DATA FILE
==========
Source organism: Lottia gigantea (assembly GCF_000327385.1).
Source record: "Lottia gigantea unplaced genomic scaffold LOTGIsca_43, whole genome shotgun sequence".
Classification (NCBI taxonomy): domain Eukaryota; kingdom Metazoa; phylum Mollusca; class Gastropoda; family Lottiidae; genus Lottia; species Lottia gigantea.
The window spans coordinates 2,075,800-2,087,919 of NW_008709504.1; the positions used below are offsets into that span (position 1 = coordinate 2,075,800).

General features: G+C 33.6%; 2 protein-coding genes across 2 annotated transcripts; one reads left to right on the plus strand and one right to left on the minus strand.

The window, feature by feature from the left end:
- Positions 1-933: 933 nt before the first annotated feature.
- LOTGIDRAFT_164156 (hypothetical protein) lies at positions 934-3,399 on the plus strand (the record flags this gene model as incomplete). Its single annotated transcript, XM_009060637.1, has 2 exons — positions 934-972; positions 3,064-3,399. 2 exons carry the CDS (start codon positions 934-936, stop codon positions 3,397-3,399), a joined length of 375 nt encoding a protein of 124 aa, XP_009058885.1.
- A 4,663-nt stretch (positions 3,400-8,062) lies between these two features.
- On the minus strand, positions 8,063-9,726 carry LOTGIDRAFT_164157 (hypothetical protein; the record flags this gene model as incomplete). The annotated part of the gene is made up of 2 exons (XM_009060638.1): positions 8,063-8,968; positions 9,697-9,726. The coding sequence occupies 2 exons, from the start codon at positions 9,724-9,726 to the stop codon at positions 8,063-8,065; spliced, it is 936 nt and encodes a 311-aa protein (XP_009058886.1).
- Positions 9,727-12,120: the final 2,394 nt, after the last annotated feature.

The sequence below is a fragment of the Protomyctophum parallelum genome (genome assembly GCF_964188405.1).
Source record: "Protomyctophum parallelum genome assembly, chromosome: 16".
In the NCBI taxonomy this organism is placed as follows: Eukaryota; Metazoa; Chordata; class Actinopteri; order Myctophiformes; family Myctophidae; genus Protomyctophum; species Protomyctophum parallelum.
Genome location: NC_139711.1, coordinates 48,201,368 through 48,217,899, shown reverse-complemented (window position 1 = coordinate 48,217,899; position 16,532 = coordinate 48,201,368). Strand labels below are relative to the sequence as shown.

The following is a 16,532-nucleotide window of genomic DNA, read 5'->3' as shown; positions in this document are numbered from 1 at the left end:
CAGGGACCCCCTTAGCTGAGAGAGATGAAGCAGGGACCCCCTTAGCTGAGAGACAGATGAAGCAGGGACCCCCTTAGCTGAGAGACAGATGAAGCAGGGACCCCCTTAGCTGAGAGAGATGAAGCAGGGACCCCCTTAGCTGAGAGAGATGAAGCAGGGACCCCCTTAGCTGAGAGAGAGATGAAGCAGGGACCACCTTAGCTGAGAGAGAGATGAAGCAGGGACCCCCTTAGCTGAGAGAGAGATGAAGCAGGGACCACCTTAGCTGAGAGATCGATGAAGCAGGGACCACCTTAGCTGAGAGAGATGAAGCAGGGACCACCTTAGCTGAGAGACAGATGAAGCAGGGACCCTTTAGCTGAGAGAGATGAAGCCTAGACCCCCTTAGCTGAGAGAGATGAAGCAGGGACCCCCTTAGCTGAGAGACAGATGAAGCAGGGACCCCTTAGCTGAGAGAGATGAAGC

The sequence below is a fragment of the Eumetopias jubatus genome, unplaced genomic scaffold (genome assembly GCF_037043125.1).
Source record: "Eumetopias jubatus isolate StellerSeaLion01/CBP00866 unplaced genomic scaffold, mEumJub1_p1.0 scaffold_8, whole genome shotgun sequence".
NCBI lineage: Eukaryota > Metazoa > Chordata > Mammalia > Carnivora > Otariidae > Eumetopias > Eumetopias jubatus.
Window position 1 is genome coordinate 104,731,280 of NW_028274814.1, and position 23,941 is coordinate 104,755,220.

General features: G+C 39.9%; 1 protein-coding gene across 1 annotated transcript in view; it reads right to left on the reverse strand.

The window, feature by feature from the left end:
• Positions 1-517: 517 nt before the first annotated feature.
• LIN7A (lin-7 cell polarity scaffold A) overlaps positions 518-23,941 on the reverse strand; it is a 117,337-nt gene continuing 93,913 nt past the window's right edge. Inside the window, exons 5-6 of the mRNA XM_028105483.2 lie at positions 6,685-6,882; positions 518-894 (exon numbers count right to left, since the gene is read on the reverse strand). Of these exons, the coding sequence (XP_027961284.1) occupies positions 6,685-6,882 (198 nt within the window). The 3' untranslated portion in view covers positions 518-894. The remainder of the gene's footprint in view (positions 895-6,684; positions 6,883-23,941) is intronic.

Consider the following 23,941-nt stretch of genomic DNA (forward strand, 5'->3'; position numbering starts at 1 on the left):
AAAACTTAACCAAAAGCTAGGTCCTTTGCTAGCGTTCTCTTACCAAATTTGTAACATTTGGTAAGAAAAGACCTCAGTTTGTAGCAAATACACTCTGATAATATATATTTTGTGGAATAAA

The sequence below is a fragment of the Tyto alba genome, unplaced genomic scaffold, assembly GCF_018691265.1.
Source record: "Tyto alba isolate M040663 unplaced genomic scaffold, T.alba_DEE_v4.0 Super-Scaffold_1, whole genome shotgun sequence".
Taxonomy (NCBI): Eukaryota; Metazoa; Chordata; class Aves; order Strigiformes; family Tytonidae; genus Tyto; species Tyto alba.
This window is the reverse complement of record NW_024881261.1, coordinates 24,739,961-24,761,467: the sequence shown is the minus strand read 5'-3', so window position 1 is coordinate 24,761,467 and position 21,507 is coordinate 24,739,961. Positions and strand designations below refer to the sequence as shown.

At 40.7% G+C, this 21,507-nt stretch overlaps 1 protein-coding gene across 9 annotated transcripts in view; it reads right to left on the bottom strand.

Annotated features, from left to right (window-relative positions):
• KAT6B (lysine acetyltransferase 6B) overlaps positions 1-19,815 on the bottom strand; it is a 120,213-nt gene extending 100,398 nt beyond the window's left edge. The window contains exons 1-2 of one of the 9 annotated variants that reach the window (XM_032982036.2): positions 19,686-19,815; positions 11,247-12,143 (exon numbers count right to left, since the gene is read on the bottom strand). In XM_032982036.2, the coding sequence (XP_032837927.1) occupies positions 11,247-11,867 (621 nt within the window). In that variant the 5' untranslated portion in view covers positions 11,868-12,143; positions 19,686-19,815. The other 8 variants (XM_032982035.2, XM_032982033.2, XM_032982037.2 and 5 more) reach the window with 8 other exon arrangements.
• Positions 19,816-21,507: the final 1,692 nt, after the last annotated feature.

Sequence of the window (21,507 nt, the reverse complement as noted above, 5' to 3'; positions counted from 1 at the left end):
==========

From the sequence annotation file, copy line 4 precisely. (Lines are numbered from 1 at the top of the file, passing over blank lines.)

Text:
The window spans coordinates 2,075,800-2,087,919 of NW_008709504.1; the positions used below are offsets into that span (position 1 = coordinate 2,075,800).